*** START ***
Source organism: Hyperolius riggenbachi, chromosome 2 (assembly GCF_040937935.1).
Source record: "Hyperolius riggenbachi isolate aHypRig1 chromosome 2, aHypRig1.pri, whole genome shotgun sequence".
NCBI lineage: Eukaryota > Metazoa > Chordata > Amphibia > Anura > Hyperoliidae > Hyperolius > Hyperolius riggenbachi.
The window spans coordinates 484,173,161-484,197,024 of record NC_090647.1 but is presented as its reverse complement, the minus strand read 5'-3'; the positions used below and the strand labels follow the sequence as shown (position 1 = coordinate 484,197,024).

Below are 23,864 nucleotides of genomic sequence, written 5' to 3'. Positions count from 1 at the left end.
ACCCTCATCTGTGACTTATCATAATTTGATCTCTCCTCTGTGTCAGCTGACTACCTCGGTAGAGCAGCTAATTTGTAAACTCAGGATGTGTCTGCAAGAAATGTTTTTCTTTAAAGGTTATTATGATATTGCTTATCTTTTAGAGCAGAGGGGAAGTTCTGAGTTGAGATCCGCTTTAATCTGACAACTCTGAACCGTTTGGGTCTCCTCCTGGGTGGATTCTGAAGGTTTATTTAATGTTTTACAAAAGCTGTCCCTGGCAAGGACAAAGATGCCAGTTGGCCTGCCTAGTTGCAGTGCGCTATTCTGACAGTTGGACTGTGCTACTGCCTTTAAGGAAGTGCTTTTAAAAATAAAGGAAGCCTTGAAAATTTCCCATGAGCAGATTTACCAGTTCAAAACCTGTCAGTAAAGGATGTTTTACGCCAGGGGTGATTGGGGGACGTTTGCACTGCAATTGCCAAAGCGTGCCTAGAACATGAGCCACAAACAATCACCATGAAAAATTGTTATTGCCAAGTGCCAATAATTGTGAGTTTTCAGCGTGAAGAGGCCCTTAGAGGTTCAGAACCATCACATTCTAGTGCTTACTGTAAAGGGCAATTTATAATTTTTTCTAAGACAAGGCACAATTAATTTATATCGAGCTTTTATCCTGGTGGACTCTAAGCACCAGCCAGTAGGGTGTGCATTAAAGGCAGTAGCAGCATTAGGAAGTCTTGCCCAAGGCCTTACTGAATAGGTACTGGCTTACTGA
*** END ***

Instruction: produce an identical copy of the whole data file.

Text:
Source organism: Hyperolius riggenbachi, chromosome 2 (assembly GCF_040937935.1).
Source record: "Hyperolius riggenbachi isolate aHypRig1 chromosome 2, aHypRig1.pri, whole genome shotgun sequence".
NCBI lineage: Eukaryota > Metazoa > Chordata > Amphibia > Anura > Hyperoliidae > Hyperolius > Hyperolius riggenbachi.
The window spans coordinates 484,173,161-484,197,024 of record NC_090647.1 but is presented as its reverse complement, the minus strand read 5'-3'; the positions used below and the strand labels follow the sequence as shown (position 1 = coordinate 484,197,024).

Below are 23,864 nucleotides of genomic sequence, written 5' to 3'. Positions count from 1 at the left end.
ACCCTCATCTGTGACTTATCATAATTTGATCTCTCCTCTGTGTCAGCTGACTACCTCGGTAGAGCAGCTAATTTGTAAACTCAGGATGTGTCTGCAAGAAATGTTTTTCTTTAAAGGTTATTATGATATTGCTTATCTTTTAGAGCAGAGGGGAAGTTCTGAGTTGAGATCCGCTTTAATCTGACAACTCTGAACCGTTTGGGTCTCCTCCTGGGTGGATTCTGAAGGTTTATTTAATGTTTTACAAAAGCTGTCCCTGGCAAGGACAAAGATGCCAGTTGGCCTGCCTAGTTGCAGTGCGCTATTCTGACAGTTGGACTGTGCTACTGCCTTTAAGGAAGTGCTTTTAAAAATAAAGGAAGCCTTGAAAATTTCCCATGAGCAGATTTACCAGTTCAAAACCTGTCAGTAAAGGATGTTTTACGCCAGGGGTGATTGGGGGACGTTTGCACTGCAATTGCCAAAGCGTGCCTAGAACATGAGCCACAAACAATCACCATGAAAAATTGTTATTGCCAAGTGCCAATAATTGTGAGTTTTCAGCGTGAAGAGGCCCTTAGAGGTTCAGAACCATCACATTCTAGTGCTTACTGTAAAGGGCAATTTATAATTTTTTCTAAGACAAGGCACAATTAATTTATATCGAGCTTTTATCCTGGTGGACTCTAAGCACCAGCCAGTAGGGTGTGCATTAAAGGCAGTAGCAGCATTAGGAAGTCTTGCCCAAGGCCTTACTGAATAGGTACTGGCTTACTGA